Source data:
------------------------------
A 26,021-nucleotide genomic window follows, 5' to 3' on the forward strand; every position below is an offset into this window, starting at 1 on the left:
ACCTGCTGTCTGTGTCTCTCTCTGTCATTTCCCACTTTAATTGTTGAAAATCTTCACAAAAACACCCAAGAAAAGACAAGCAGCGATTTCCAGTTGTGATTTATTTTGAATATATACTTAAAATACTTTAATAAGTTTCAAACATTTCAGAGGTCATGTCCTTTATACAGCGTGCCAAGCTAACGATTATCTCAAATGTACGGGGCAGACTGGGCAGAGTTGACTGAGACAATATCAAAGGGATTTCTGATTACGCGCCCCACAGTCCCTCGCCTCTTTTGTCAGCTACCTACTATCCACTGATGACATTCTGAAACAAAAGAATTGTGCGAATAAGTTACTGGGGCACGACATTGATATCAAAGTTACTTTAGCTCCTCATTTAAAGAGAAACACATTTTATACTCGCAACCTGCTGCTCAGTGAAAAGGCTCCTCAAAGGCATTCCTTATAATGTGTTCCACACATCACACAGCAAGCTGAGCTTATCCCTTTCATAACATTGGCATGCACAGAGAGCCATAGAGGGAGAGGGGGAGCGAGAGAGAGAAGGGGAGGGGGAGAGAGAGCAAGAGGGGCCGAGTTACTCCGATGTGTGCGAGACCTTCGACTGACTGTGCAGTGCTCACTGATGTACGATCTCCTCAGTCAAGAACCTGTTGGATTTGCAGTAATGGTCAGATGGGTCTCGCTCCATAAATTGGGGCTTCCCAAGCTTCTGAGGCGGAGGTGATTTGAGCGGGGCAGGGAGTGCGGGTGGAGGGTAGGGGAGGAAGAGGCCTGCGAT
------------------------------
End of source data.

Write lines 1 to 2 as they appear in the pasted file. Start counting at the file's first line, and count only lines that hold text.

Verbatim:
A 26,021-nucleotide genomic window follows, 5' to 3' on the forward strand; every position below is an offset into this window, starting at 1 on the left:
ACCTGCTGTCTGTGTCTCTCTCTGTCATTTCCCACTTTAATTGTTGAAAATCTTCACAAAAACACCCAAGAAAAGACAAGCAGCGATTTCCAGTTGTGATTTATTTTGAATATATACTTAAAATACTTTAATAAGTTTCAAACATTTCAGAGGTCATGTCCTTTATACAGCGTGCCAAGCTAACGATTATCTCAAATGTACGGGGCAGACTGGGCAGAGTTGACTGAGACAATATCAAAGGGATTTCTGATTACGCGCCCCACAGTCCCTCGCCTCTTTTGTCAGCTACCTACTATCCACTGATGACATTCTGAAACAAAAGAATTGTGCGAATAAGTTACTGGGGCACGACATTGATATCAAAGTTACTTTAGCTCCTCATTTAAAGAGAAACACATTTTATACTCGCAACCTGCTGCTCAGTGAAAAGGCTCCTCAAAGGCATTCCTTATAATGTGTTCCACACATCACACAGCAAGCTGAGCTTATCCCTTTCATAACATTGGCATGCACAGAGAGCCATAGAGGGAGAGGGGGAGCGAGAGAGAGAAGGGGAGGGGGAGAGAGAGCAAGAGGGGCCGAGTTACTCCGATGTGTGCGAGACCTTCGACTGACTGTGCAGTGCTCACTGATGTACGATCTCCTCAGTCAAGAACCTGTTGGATTTGCAGTAATGGTCAGATGGGTCTCGCTCCATAAATTGGGGCTTCCCAAGCTTCTGAGGCGGAGGTGATTTGAGCGGGGCAGGGAGTGCGGGTGGAGGGTAGGGGAGGAAGAGGCCTGCGAT